2. Experimental

Preparation of a size dispersion of nanoceria particles was achieved by using the microemulsion method [14, 15]. The starting materials employed consisted of (a) cerium nitrate hexahydrate (Ce(NO3)·6H2O), (b) water and (c) hydrogen peroxide (H2O2). All the chemicals and reagents were purchased from Aldrich Chemicals Company, Inc. The nanoceria powders were produced by dissolution of cerium nitrate (0.1085 g) in 25 mL of distilled deionized water and then stirring for 1 hour. This was followed by adding hydrogen peroxide in a dropwise mode (10 mL). The reaction was allowed to take place for 2 hours. Afterwards, the precipitate was collected, washed with water, and calcinated at 573 K for 60 minutes. In this process the synthesis mechanism can be described by the following reactions [15].

Cerium nitrate dissociation in water:

Reduction of dissolved oxygen

Precipitation of from reactions (4) or (5) as insoluble CeO2 occurs as

The transformation of Ce(OH)4(s) into CeO2(s) after heating at 573 K for 60 minutes (see (6)) is illustrated in Figure 1. This reaction was confirmed by XRD determinations of the CeO2(s) compound and by the typical “pale yellow” coloration reported for this compound [14, 15]. The synthesized cerium oxide nanoparticles were then collected and suspended in distilled water to have a 10 wt% CeO2(s) concentration solution.

Figure 1: (a) Ce(OH)4(s) precipitated just after the drying stage and (b) nanocrystalline CeO2 after annealing at 573 K for 60 minutes.

X-ray diffraction was used for phase identification and also for identification of the level of crystallinity in the nanoceria particles. Accordingly, double angle XRD with unresolved Cu Kα radiation in the range of 5° to 75° was used here. High resolution scans were implemented for accurate determinations of the relative positions of the principal intensity peaks corresponding to the ceria nanoparticle films.

The effective sizes of the cerium oxide were determined using the light scattering technique in a Malvern instrument, Zetasizer Nano ZS. In this work, “effective sizes” referred to the size of the nanoceria particle clusters as they were influenced by temperature, without considering individual nanoparticle sizes. Moreover, the effect of ultrasound on the resultant cluster sizes was considered. Nanoceria particle crystallization and coarsening were investigated by annealing the synthesized ceria at 373 to 1073 K for 1 hour. This was followed by measuring particle sizes by X-ray diffraction after high temperature exposure using coherent scattering lengths according to the Selyakov-Scherrer relationship: where is the shape factor, is the X-ray wavelength, is the full width for the half maximum intensity for the intensity peak, and is the Bragg angle. Corrections due to instrumental broadening effects, were made by employing a Gaussian-Gaussian relationship: where is the total full width for the half maximum intensity of the (111) peak for ceria. In addition, atomic force microscopy (AFM) and scanning electron microscopy (SEM) were used for the characterization of the cerium oxide cluster dispersions and morphology.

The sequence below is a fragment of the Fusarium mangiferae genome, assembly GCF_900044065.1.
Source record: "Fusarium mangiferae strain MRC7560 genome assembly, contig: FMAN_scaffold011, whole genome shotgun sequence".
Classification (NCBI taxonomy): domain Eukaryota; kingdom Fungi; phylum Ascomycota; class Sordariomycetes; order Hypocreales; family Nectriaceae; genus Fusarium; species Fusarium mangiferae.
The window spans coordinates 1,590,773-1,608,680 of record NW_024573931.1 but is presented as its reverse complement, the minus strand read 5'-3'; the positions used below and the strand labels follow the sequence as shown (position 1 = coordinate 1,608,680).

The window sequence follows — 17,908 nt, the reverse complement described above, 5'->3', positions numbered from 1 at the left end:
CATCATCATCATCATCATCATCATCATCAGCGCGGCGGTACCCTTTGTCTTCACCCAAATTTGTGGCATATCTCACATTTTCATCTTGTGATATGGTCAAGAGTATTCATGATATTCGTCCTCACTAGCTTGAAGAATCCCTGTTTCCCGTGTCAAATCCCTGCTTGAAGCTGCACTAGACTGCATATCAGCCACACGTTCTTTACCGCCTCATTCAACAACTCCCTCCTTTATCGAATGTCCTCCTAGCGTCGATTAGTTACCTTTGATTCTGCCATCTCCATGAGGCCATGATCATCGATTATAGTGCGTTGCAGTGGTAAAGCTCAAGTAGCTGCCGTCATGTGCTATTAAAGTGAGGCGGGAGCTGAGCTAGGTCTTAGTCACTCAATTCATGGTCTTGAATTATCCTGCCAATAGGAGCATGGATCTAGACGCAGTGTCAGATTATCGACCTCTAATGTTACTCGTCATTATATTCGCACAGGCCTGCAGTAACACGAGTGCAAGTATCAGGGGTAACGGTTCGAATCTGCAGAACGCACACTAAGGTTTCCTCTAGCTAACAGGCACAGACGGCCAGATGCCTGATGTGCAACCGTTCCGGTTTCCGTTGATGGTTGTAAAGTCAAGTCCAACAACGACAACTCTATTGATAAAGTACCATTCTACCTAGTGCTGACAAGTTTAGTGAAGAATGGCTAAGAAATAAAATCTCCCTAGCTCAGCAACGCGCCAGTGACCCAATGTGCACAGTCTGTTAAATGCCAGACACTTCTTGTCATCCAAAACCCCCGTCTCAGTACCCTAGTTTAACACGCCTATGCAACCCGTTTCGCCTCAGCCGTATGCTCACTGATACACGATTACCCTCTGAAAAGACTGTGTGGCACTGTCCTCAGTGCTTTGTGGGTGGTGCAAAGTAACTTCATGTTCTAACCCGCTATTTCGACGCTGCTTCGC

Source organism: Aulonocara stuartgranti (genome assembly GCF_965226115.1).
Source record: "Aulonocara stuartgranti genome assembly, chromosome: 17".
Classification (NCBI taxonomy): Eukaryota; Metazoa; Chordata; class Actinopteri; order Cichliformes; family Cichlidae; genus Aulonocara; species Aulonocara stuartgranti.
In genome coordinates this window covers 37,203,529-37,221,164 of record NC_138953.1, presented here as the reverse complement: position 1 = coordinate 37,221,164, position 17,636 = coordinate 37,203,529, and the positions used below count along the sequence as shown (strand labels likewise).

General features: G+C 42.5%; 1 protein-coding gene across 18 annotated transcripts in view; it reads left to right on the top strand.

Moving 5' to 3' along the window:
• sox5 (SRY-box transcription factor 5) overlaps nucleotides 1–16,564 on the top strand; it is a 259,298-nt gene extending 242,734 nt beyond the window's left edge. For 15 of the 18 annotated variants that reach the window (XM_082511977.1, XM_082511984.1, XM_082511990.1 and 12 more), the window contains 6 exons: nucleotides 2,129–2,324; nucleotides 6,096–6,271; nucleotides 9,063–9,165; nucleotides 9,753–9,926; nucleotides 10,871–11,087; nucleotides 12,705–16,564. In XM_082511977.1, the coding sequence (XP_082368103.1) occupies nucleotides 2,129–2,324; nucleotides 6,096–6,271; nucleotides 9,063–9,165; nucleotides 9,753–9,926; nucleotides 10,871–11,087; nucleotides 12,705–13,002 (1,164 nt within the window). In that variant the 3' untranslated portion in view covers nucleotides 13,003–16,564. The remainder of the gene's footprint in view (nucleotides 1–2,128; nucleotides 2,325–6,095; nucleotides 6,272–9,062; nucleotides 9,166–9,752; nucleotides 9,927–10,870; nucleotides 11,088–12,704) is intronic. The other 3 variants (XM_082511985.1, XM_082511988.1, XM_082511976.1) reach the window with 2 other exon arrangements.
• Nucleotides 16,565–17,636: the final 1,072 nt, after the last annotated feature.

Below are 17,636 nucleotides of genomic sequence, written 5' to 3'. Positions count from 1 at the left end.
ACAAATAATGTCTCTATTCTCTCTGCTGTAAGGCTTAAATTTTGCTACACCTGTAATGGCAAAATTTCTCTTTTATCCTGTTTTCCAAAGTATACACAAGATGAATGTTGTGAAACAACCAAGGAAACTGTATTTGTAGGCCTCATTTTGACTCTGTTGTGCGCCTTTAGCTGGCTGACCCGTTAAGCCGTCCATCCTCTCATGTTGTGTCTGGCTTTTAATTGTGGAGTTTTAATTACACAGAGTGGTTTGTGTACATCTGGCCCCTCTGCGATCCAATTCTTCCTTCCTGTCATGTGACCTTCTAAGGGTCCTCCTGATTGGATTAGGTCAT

3. Results and Discussion

The resultant cerium oxide nanoparticles produced by the microemulsion method were found to be amorphous in nature. Figure 2 shows broad, low resolution XRD peak scans from the collected powders, including the quartz substrate. In this figure, the vertical dotted line indicates positions corresponding to the (111) plane for crystalline CeO2. In particular, notice that the shape of the XRD intensity curve indicates that the initially collected powders are amorphous in nature. From this figure it is evident after annealing at the various temperatures (373–773 K) for 60 minutes that powders become increasingly crystalline. At 473 K the XRD intensity peak (111) corresponding to Ce2O () starts to develop indicating crystallization of the nanoceria particles. Annealing at temperatures above 473 K gives rise to the development of XRD intensity peaks corresponding to the (200) and (220) Ce2O planes at and , respectively.

Figure 2: XRD intensity peaks from precipitated powders showing the effect of temperature on the transition from amorphous to crystalline nano-CeO2.